Patella Fractures Overview

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A patella fracture is an injury to the kneecap. The kneecap is one of three bones that make up the knee joint. The patella is coated with cartilage on its undersurface and is important in providing the strength of extension (straightening) of the knee joint.

Common Symptoms of Patella Fracture
Verywell / Gary Ferster

Patella Fracture Symptoms

Patella fractures can cause severe pain and difficulty walking. Some of the more common symptoms of this injury include:

  • Pain: Patella fractures are generally quite uncomfortable. Keeping the knee straight can help significantly with discomfort, and bending the joint is typically very painful.
  • Swelling: Swelling and bruising around the front of the knee is typical of a patella fracture. Often, as days go by, the swelling extends down the leg and even into the foot. It is not uncommon for the bruising to also extend into the calf and foot over several days.
  • Inability to lift leg: The most common test to diagnose this injury is called a straight leg raise test. This test finding may be present with other injuries but can help determine when treatment is necessary.
  • A palpable defect in the kneecap: Depending on the type of fracture, the damage to the kneecap can sometimes be felt through the skin. The ability to feel the patella fracture is easiest soon after the injury before swelling has become more significant.


A patella fracture most often occurs from a fall directly onto the kneecap. When the fracture occurs due to this type of direct trauma, there is often damage to the overlying skin, and because of the limited amount of soft tissue, this can sometimes become an open fracture.

Patella fractures can also occur when the quadriceps muscle is contracting but the knee joint is straightening (a so-called "eccentric contraction"). When the muscle pulls forcefully in this manner, the patella can fracture.

There are certain situations when the kneecap may fracture even with minor injuries. Sometimes these injuries are pathologic fractures—bone fractures that occur as a result of weak bone. Pathologic fractures can be caused by osteoporosis (thin bone), bone infection, or tumors.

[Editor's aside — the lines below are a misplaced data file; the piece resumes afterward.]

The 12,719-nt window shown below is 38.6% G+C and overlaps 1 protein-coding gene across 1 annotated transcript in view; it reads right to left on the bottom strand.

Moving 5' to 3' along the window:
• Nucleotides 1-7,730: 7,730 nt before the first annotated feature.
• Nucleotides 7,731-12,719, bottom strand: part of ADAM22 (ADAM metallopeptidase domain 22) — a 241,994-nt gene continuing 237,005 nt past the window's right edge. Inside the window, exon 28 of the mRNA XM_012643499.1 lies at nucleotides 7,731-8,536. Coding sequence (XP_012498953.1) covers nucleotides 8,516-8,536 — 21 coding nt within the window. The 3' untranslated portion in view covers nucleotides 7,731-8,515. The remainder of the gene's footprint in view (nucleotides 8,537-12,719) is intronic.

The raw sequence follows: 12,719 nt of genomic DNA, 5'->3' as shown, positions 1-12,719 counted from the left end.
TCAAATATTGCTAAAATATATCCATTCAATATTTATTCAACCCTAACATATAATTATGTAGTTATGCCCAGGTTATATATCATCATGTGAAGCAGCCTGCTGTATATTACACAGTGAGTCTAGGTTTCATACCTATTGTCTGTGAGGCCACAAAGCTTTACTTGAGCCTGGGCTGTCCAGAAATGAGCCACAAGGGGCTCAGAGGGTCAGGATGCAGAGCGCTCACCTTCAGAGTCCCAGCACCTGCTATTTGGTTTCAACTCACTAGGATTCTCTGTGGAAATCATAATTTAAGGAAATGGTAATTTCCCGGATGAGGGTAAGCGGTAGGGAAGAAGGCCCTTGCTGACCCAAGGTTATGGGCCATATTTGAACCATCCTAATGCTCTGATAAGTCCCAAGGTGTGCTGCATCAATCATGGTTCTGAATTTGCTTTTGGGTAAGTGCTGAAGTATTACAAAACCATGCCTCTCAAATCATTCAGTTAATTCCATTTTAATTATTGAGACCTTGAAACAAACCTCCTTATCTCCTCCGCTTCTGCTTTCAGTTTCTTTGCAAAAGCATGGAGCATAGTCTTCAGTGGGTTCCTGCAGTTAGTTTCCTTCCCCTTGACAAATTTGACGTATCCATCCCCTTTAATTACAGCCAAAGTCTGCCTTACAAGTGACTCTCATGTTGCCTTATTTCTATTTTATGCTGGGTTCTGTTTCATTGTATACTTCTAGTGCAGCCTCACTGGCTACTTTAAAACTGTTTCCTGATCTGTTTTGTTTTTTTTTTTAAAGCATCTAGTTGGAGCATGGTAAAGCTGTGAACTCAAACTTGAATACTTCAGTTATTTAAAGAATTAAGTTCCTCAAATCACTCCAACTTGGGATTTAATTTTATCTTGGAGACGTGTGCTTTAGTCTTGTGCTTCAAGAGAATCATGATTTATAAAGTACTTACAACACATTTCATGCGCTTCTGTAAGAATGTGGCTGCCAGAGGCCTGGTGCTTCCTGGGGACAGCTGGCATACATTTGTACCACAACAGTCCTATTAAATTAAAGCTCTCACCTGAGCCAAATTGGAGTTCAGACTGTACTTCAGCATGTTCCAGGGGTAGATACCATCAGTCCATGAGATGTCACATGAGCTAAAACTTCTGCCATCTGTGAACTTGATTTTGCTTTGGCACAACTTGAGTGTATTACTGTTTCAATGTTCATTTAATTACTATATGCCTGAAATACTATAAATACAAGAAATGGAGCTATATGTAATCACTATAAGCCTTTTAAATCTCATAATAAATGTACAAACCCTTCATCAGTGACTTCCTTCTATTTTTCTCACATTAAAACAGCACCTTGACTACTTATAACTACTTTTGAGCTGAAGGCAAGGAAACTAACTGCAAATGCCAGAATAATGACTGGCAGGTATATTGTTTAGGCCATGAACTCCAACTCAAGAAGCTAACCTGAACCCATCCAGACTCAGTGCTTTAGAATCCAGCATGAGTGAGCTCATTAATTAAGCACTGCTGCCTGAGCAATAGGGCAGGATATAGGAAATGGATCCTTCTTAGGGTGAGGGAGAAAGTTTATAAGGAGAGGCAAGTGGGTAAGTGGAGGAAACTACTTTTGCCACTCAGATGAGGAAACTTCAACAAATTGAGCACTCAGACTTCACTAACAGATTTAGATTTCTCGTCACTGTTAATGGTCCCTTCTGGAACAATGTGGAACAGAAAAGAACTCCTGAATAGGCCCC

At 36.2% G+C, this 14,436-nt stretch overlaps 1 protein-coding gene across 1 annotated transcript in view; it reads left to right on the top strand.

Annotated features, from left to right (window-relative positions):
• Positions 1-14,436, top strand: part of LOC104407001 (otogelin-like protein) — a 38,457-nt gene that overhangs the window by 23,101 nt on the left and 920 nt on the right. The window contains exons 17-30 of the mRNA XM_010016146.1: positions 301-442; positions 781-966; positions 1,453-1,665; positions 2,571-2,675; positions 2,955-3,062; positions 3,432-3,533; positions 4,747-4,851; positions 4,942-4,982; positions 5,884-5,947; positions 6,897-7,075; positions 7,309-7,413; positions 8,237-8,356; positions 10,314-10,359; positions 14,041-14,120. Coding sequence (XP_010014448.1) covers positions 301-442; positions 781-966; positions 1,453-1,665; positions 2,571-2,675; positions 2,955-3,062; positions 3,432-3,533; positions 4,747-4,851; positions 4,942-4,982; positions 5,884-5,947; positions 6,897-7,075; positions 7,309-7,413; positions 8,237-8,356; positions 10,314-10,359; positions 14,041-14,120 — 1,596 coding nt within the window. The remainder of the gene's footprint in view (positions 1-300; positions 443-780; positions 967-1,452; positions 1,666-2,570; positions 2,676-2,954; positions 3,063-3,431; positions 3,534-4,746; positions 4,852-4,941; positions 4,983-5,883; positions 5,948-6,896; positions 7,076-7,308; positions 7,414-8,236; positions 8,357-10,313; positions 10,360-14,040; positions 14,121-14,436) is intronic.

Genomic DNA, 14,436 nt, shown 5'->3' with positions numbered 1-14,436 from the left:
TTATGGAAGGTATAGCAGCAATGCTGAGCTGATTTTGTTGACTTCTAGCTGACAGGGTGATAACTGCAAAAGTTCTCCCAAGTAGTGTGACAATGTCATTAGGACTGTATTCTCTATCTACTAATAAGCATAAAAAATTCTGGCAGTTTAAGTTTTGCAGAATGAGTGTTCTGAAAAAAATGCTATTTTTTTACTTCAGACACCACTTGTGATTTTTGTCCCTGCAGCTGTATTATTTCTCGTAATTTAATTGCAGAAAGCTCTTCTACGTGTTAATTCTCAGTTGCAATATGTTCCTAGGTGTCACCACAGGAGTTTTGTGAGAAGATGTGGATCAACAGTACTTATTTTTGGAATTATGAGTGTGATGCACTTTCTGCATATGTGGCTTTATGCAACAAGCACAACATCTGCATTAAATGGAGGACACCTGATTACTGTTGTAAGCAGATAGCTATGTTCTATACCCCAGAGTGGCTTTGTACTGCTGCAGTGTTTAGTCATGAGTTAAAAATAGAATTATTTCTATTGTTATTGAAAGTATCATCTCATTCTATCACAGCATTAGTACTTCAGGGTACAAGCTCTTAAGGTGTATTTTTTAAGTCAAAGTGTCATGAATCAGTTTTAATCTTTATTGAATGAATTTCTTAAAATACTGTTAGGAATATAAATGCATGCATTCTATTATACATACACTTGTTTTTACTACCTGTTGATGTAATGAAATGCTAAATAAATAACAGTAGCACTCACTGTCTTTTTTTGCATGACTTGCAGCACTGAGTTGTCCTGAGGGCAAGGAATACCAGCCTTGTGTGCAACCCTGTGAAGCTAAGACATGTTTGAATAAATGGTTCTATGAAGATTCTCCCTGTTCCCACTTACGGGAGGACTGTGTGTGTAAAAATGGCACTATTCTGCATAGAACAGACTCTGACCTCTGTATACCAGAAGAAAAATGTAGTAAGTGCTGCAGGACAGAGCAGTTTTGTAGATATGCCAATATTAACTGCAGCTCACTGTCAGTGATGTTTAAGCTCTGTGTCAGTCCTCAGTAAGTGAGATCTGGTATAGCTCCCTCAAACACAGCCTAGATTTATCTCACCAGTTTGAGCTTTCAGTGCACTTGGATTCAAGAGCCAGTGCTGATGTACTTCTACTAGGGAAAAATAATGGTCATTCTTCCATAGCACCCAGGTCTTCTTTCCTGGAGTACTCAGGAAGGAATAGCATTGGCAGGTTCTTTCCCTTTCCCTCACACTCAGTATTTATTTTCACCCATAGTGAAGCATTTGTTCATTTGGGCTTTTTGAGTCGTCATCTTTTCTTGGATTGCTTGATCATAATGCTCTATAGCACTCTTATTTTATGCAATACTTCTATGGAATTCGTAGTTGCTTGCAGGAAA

Patella fractures should be seen in the emergency room. X-rays will determine the type of fracture and the amount of displacement (separation) of the fracture. One of the critical factors in determining treatment is a thorough examination.

Specifically, doctors will check if the patient can perform a straight leg raise. A straight leg raise test is done by having the patient lie flat on a bed. With the leg straight, the patient should then raise his or her foot off the bed and hold it in the air.

This tests the function of the quadriceps muscle and its attachment to the shin bone (tibia). A disruption of the quadriceps tendon, patella, or patellar tendon can lead to the inability to perform a straight leg raise. If a straight leg raise can be done, then non-operative treatment may be possible in the setting of a patella fracture.

One of the common symptoms of a patella fracture is knee swelling. The swelling is caused by bleeding from the fractured bone ends into the knee joint. Patients with a large amount of blood in the knee may benefit from draining the blood for pain relief. Immobilizing the knee with a knee brace will also help minimize discomfort.

Patella Fracture Surgery

Patients with nondisplaced (not separated) or minimally displaced fractures who can perform a straight leg raise (as described above) can usually be treated without surgery. A long leg cast or a knee immobilizer can be used for the treatment of these types of patellar fractures.

When surgery is necessary, an incision is made over the front of the knee joint. The fractured ends of the bone are realigned and held in place with some combination of pins, screws, and wires. In some cases, a portion of the patella can simply be removed, but this is usually done for smaller fracture fragments.

Rehab After Surgery

Following surgery, patients will need to keep their knee in a straight position to allow for initial healing. Exactly when the knee can begin moving depends on your surgeon's protocol that is specific to your surgery. Gentle motion can usually begin in the first weeks following surgery.

In some cases, the early motion of the knee may help to achieve the best results after surgery, but check with your doctor for what is best and safest for your type of injury.

The most common complication of patella fracture surgery is stiffness of the knee. Another complication is that the metal implants can become painful over time—especially when kneeling.

It is not uncommon for a second procedure to be needed to remove the metal implants. This procedure is usually done at least a year after the initial surgery.

Other possible complications include:

  • Infection
  • Non-healing fractures
  • Failure of the fixation to hold the fragments in place
  • Kneecap pain (chondromalacia)
  • Knee arthritis

One of the important aspects of surgery is to realign the bones and cartilage surface of the kneecap to minimize the development of arthritis of the knee joint. Because of damage to the knee joint cartilage when a fracture occurs, there is a higher chance of the development of arthritis of the joint.

If kneecap arthritis becomes severe, some people may ultimately need a knee replacement or a partial knee replacement of the kneecap.

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  1. American Academy of Orthopaedic Surgeon. OrthoInfo. Patellar (kneecap) fractures. Updated January 2017.

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